When the new normal makes you evaluate life after lockdown
On the eve of entering week seven of working from home, the fear and sleepless nights have evaporated.
This is the new normal.
Lack of appetite brought on by emotional stress and ensuing weight loss (every cloud and all that) have been replaced by late-night snacking and fear of stepping on the scales.
The early days of struggling to work from the dining room table with my three-year-old daughter running around like a lunatic have settled into a slightly different routine.
Her protests of 'it's boring when you're working' continue, but she no longer demands to say 'hello' to everyone I interview over the phone. I am deeply saddened to admit Clara is now occupied by the television and her own activities for large portions of my working days.
The mummy guilt is huge and I wish – for her sake – there was some sort of end in sight. I'm sure many mums share my devastation over being unable to be an engaged parent during this time. But I also love my job. It is a difficult conflict and one I've not yet been able to resolve.
This whole situation may lead me to rethink my working routine when we are out the other side. On more than one occasion Clara has said 'once people stop getting sick I want you to pick me up from nursery every day'. She couldn't make herself much clearer than that. She will only be little once and clearly enjoys being with mummy (even if I am attached to my laptop three days a week).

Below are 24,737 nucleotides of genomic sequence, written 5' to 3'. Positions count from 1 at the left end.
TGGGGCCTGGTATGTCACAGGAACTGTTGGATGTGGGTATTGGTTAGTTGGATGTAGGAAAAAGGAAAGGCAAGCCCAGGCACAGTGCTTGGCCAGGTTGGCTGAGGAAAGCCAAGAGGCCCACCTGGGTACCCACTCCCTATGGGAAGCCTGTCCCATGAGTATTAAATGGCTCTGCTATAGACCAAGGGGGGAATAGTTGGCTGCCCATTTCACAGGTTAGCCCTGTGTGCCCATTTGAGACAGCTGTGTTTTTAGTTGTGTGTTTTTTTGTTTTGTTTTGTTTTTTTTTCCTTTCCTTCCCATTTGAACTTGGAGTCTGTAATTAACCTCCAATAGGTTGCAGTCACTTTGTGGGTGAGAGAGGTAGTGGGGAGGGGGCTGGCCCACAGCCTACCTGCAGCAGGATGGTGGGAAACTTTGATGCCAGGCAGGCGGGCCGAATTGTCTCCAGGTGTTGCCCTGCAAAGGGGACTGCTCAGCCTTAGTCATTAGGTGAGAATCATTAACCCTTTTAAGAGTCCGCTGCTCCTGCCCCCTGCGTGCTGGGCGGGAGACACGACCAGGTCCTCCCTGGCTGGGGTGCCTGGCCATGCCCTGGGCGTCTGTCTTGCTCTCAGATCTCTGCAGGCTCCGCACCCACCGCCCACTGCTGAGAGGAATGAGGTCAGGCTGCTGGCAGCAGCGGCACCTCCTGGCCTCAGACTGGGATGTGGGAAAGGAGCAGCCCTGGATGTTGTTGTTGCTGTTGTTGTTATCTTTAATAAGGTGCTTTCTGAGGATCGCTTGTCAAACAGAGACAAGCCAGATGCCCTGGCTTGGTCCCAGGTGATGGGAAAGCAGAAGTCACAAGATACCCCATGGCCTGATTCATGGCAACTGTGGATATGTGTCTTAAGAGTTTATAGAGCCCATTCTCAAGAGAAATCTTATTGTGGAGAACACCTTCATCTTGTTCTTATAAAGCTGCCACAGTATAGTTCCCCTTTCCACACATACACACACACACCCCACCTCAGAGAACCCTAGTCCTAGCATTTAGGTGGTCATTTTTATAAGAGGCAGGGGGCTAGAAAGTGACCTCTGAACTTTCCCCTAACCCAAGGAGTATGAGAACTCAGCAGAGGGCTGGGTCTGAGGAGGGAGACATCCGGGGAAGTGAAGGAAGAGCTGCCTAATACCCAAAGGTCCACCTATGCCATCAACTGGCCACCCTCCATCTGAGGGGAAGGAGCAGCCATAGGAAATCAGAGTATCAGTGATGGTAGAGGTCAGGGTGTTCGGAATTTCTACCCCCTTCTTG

You see, somehow – despite my fears of neglecting her at times – Clara is thriving. She is happy, her speech improves in leaps and bounds and she is becoming increasingly inventive at making mischief while my attention is elsewhere. In fact, we still haven't managed to find the garage keys Clara concealed a fortnight ago (which I suspect might have gone in the bin).
From a three-year-old's point of view at least, lockdown isn't so bad.
I realise this 'coronavirus log' has not talked about the pandemic, the losses, the numbers infected, the politics, the NHS and the human cost. And there is a reason. I am concerned about all the above, but realised early on that spending my spare time consuming news reports was creating anxiety and taking my attention away from what really matters: my family and loved ones.
Now, I dip into the national and international news daily and then concentrate on making home as content and secure as it can be. And we just take it one day at a time.
High point: My new Fitbit being delivered yesterday, Now, let's see just how much activity I am NOT doing during lockdown.
Low point: Missing coffee. I'd do pretty much anything for a decent caramel latte.
More by this authorCamille Berriman
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